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A nationwide study of the quality of surgical guidelines and written patient information

Lotte Linnemann Rønfeldt1, Dorthe Hjort Jakobsen2, Henrik Kehlet2, Henriette Lipczak3 & Kasper Wennervaldt1

31. maj 2018
15 min.



The incidence of cancer in Denmark is approximately 35,000 cases per year, and surgery remains an essential part of the treatment with curative intent for most types of cancer [1]. However, surgery carries a risk of post-operative complications. Considerable variation in surgical procedures, length of hospital stay and recovery has been documented within specific cancer specialties in Denmark [2-5].

Evidence-based clinical practice guidelines (CPGs) have become an integrated part of contemporary patient care as a tool to translate evidence into practice, ensuring a high quality of treatment and reducing undesirable variation [6]. Today, guidelines for the perioperative pathway of cancer surgery support the concept in fast-track surgery: Enhanced Recovery After Surgery [7], to achieve early recovery by focusing on pain management, reduction of surgical stress, early mobilisation, adequate nutrition and fluids, well-described discharge criteria and optimised patient information [8]. Fast-track surgery in cancer care has resulted in shorter length of hospital stay and reductions in the complication rates with no increase in the number of readmissions [7-9].

In 2006, a Danish study revealed that only 59-88% of

the surgical departments performing nephrectomy, pulmonary lobectomy, oophorectomy and colectomy had CPGs. Furthermore, the CPGs often lacked key elements, such as objective pain assessment and clear discharge criteria [5]. To standardise surgical cancer care and reduce variability, national CPGs became available in 2009-2011 [10, 11].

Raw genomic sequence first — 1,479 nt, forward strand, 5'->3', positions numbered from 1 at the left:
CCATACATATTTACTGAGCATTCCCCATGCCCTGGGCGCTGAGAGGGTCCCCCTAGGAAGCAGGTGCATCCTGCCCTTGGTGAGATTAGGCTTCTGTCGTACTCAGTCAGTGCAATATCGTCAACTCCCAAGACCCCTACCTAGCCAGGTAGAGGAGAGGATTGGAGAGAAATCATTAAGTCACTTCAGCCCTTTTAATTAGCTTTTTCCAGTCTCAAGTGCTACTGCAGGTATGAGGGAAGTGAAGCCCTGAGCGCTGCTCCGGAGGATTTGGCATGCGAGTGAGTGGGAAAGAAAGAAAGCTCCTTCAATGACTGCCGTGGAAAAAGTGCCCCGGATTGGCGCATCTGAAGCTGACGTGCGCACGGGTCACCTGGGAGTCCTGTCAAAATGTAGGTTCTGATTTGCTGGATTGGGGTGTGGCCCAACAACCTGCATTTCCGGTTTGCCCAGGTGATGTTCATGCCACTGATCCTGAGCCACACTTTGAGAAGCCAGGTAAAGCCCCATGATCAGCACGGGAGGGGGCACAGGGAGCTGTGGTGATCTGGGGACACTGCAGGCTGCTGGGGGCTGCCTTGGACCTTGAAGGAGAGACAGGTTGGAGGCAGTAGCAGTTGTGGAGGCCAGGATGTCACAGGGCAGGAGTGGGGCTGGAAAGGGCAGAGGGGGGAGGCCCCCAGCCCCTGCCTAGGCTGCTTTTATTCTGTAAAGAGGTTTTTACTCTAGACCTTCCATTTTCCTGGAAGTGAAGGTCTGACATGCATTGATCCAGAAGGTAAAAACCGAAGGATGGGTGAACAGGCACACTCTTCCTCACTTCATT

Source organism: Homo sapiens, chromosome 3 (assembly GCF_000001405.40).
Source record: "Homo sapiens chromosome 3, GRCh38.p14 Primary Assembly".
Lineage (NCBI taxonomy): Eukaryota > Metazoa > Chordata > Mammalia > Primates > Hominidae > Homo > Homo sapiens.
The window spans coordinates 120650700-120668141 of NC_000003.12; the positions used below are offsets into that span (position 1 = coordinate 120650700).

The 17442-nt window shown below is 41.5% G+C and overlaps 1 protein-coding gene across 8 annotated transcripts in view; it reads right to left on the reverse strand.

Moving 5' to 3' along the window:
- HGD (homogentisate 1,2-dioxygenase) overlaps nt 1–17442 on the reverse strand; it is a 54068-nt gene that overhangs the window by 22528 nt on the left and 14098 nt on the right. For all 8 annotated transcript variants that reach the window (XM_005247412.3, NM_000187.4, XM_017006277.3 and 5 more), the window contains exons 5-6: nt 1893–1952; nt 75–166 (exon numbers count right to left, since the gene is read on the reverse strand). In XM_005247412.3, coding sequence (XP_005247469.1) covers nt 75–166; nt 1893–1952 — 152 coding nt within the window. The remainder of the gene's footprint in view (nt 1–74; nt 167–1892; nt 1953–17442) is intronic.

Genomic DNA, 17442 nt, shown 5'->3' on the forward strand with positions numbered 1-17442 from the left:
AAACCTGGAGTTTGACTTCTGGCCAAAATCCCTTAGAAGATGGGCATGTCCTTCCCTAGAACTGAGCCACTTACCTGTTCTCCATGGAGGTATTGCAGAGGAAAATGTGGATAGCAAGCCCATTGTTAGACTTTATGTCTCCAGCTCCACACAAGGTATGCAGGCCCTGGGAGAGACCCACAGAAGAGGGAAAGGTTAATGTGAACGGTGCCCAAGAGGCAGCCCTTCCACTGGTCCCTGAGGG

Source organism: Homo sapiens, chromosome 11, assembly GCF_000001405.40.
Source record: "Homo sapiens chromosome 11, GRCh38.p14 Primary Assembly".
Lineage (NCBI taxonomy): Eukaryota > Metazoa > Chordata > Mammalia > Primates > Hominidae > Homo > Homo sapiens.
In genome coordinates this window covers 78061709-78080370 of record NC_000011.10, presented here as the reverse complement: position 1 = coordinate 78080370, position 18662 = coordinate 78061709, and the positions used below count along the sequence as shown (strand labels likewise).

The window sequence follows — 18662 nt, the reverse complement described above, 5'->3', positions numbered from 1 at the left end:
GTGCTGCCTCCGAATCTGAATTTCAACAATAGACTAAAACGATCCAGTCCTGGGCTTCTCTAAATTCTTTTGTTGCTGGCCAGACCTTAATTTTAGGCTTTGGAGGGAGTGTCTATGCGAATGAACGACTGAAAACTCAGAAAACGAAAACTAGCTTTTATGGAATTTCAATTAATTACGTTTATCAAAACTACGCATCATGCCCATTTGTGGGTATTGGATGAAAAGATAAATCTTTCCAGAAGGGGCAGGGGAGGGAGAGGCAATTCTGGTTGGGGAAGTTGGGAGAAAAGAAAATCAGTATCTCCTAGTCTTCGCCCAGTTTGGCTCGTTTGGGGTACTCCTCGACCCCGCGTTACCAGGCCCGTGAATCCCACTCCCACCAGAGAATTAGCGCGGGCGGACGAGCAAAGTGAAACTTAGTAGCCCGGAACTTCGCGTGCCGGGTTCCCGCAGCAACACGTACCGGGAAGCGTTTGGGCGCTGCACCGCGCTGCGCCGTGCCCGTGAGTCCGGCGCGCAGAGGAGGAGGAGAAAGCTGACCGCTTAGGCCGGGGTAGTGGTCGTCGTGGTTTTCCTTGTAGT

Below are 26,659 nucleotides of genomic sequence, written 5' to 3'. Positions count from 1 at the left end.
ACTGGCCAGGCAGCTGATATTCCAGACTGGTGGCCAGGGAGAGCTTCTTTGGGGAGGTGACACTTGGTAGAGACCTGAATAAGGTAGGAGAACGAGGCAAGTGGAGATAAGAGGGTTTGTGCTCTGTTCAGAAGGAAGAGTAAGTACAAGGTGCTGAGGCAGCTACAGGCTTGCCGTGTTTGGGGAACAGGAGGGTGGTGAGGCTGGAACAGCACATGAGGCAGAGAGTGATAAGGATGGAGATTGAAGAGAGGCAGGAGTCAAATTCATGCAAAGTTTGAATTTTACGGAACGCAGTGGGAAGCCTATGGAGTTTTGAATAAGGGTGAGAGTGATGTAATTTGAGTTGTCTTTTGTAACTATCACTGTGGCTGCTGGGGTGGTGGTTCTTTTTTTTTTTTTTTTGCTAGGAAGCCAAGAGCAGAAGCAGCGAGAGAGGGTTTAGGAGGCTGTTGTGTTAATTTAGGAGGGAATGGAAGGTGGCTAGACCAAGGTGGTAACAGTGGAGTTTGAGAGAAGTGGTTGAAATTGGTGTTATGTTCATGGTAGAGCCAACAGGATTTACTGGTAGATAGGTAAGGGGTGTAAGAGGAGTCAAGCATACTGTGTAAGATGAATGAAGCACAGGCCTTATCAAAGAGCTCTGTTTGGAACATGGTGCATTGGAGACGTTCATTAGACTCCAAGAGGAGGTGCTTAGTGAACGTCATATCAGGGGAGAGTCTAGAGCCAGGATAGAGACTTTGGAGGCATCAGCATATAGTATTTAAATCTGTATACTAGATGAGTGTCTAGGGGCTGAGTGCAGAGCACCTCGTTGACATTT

High-quality patient information supports patients in taking a more active role in their care and is pivotal for realistic outcome expectations, enhanced compliance and an overall greater satisfaction [12, 13]. Danish legislation supports patient involvement in decisions about their own treatment. Thus, today patients are encouraged to take active part in their treatment. Surgeons typically provide oral information on prognosis, risks and benefits, and discuss the surgical procedure. Written patient information leaflets (PILs) are designed to supplement the oral information by describing the post-operative period, any known complications, and expectations of recovery and sequelae [12]. Yet, providing reliable information adequately – whether orally or in writing – remains a challenge, and the quality of the PILs used in cancer surgery in Denmark is unknown.

The objectives of this study were to assess the contents of existing CPGs in perioperative care and to evaluate the quality of PILs within six cancer subspecialties in Denmark.


All hospital departments that are certified to perform cancer surgery within thoracic surgery, urology, gynaecology and gastroenterology were identified and invited to participate.

The departments participated by submitting their local CPGs and PILs, either as electronic documents or as printed paper copies. Each included CPG and PIL was assigned a unique identifier to anonymise the information. Some departments had separate PILs for the same procedure. In such cases, each was reviewed and subsequently scored as one. In case of inconsistency within a pair, the scores from the better performing PIL were chosen.

We assessed the local CPGs focussing on key elements for enhanced recovery after surgery, represented in the national procedure-specific CPGs, i.e. plans for

1) mobilisation, 2) nutrition, 3) fluids, 4) pain management, 5) post-operative nausea and vomiting, 6) antibiotics, 7) bowel movement, 8) urinary drainage and